A campaign to raise awareness of "car-dooring" is needed to save lives on Britain's roads, Cycling UK has said.
The campaign group says cyclists, motorcyclists and pedestrians are being injured and killed by drivers and their passengers carelessly opening doors.
It wants the Dutch reach - which involves opening doors with the "wrong" hand - to be taught to new drivers.
The Department for Transport says it will consider new messages on cycle safety as part of its Think! campaign.
Government figures from 2011-2015 show that eight people died from carelessly-opened car doors.
Three of these had been travelling in cars - five were cyclists knocked off their bikes.
In total 3,108 people were reported hurt but Cycling UK believes the true figure is probably much higher.
It's suggesting an information campaign, warning cyclists to ride further into the carriageway, to avoid the swing of car doors.
It also wants higher fines for careless door opening.
And it's urging ministers to have the "Dutch reach" taught in driving tests.
This manoeuvre involves the driver or passenger on the right-hand side of the car opening the door with the left hand - forcing them to turn and see if anyone's approaching.
It's a mandatory part of Dutch driving tests.
A video of the technique has been seen by more than a million people on the "Outside" magazine website.
The idea has been supported by Cambridgeshire Police and Crime Commissioner Jason Ablewhite, who said: "This simple step seems like a good way of checking that a cyclist is not approaching and reducing the risk of 'dooring', particularly in a congested city."
The Department for Transport previously dismissed the proposal - but that was just after the Transport Secretary Chris Grayling was filmed having knocked a cyclist off his bike opening a car door.
Mr Grayling apologised to the cyclist who he said was not badly hurt.
'Nothing I could do'
Dramatic footage posted on YouTube shows Olukayode Ibrahim colliding with a car door in London on a Sunday afternoon in September last year.
"I was heading to work in Leicester Square. The cars on the road ahead had been stopped by a traffic light and I rode up beside them.
"All of a sudden, the passenger door of a VW Golf opened directly in front of me. There was nothing I could do but to brace for the worst as my mind almost blanked," Mr Ibrahim said.
"The impact came in seconds and resulted in me slamming into the inside of the car door while at the same time landing almost on top of the passenger who was exiting the car.
"Initially I was trapped as the brake lever punctured the upholstery of the car door and got stuck while the cleats on my pedals didn't disengage immediately.
"With the help of sympathisers, I was able to free myself and my bike. The owner of the car accepted liability.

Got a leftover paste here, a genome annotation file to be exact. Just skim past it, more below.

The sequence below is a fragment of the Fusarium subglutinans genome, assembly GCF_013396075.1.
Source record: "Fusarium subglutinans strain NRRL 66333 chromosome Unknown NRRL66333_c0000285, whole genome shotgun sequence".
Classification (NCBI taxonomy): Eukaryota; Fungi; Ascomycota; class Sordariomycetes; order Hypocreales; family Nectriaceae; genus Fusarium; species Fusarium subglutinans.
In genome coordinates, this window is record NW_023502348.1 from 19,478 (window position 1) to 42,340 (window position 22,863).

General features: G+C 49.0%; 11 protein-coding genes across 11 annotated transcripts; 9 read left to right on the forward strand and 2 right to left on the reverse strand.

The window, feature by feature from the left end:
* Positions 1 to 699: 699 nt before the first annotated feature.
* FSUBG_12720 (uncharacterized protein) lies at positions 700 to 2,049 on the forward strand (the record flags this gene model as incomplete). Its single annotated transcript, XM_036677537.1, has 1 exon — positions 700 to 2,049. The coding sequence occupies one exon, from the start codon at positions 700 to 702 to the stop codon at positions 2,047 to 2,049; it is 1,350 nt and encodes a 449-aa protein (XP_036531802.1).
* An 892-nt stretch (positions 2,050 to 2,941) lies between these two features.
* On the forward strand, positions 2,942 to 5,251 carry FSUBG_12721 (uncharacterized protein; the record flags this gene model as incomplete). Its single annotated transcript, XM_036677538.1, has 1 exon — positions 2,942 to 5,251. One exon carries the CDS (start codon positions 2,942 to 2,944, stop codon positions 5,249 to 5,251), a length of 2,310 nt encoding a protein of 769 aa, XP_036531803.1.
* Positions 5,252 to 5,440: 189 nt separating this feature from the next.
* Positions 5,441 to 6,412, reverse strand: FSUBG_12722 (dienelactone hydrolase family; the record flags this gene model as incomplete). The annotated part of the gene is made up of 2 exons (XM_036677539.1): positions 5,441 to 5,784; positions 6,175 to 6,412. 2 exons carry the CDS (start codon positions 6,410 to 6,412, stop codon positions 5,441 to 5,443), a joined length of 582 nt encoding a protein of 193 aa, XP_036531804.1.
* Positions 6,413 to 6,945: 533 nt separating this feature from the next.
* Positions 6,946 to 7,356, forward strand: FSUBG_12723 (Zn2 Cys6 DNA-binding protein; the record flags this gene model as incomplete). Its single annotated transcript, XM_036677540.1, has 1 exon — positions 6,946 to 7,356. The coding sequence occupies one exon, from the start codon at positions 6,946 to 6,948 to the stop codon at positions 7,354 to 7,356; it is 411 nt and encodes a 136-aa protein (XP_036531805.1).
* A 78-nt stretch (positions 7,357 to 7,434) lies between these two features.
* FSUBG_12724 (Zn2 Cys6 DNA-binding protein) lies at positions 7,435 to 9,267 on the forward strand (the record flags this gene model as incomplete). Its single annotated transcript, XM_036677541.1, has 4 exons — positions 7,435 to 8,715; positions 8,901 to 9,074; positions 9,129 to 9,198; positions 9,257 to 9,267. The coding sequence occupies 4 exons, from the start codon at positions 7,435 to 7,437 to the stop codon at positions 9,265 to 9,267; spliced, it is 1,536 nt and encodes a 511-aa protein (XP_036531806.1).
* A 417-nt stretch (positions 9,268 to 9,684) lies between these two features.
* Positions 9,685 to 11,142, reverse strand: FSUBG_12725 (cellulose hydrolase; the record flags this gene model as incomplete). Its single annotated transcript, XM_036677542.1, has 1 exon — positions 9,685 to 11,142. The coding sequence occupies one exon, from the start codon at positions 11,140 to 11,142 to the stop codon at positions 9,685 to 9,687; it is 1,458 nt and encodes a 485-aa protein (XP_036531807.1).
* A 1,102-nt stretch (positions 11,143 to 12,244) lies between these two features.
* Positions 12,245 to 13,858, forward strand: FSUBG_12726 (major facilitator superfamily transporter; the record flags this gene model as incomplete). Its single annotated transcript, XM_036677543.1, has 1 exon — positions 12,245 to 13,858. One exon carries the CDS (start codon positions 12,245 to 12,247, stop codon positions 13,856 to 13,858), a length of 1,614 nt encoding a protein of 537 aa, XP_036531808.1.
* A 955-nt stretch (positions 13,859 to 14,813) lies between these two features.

"During the course of discussing the incident with the VW owner, I voiced my displeasure at the reckless manner in which the car door had been opened.
"I sustained a sprained left wrist which was painful for a couple of months.
"The worst part of the experience was the knowledge of what was about to happen when the car door opened and knowing that there is nothing I could do about it and the fact that I didn't know what would be on the other side" he added.
Cycling UK is hoping that the new minister, Jesse Norman - a keen cyclist - will take a broader look at cycle safety in the light of the incident in which young mother Kim Briggs was killed by a cyclist on an illegal bike.
The group says all road users should be given better protection from the reckless acts of others.
Car-dooring will enter the spotlight on 22 September at Leicester Crown Court when it hears an appeal over the death of Sam Boulton.
He was a schoolteacher who died when he was knocked into the path of a van after being hit by a taxi passenger door.
The passenger, Mandy Chapple, pleaded guilty and was fined £80, but the driver, Farook Yusuf Bhikhu, is appealing against conviction: he says he didn't give permission for the door to be opened.
The maximum fine for car-dooring is £1,000 - even if the victim is killed as a result. Cycling UK says the fine does not reflect the seriousness of the offence.
Mr Boulton's father, Jeff, said: "It's heart-breaking that an offence which has ended a life and caused untold trauma for my family be treated so lightly under current legislation.
"Until we have an appropriate offence in law, I call on the government to start investigating how they can better educate and train drivers about the dangers of car-dooring."
AA president Edmund King told BBC News he supported any campaign to improve safety between cars and bikes.
He said the AA was still handing out wing mirror "Think Bike" stickers to jog drivers' attention.
"It's a good idea to get cyclists better educated too," he said.
"It's much safer cycling some way into the road because if you cycle next to the kerb you've got car doors to worry about and you're much more likely to have to swerve to avoid a pothole or a dropped manhole cover."
Mr King said driving instructors for BSM and the AA already typically taught the opposite hand door-opening method.
A government source, commenting on the proposal for teaching the Dutch reach, suggested ministers might be unwilling to prescribe a manoeuvre that would be ridiculed in parts of the media - but suggested that cycle safety groups might make more headway on this matter themselves.
A spokesman for the DfT told BBC News: "From 2012-2015, Think! worked in partnership with Transport for London to extend their cycle safety 'tips' to cyclists and motorists in other cities.
"This included the advice to 'Always check for cyclists when you open your car door'.
"In 2016, Think! launched a new cycle safety campaign targeting commuter cyclists and HGV drivers."
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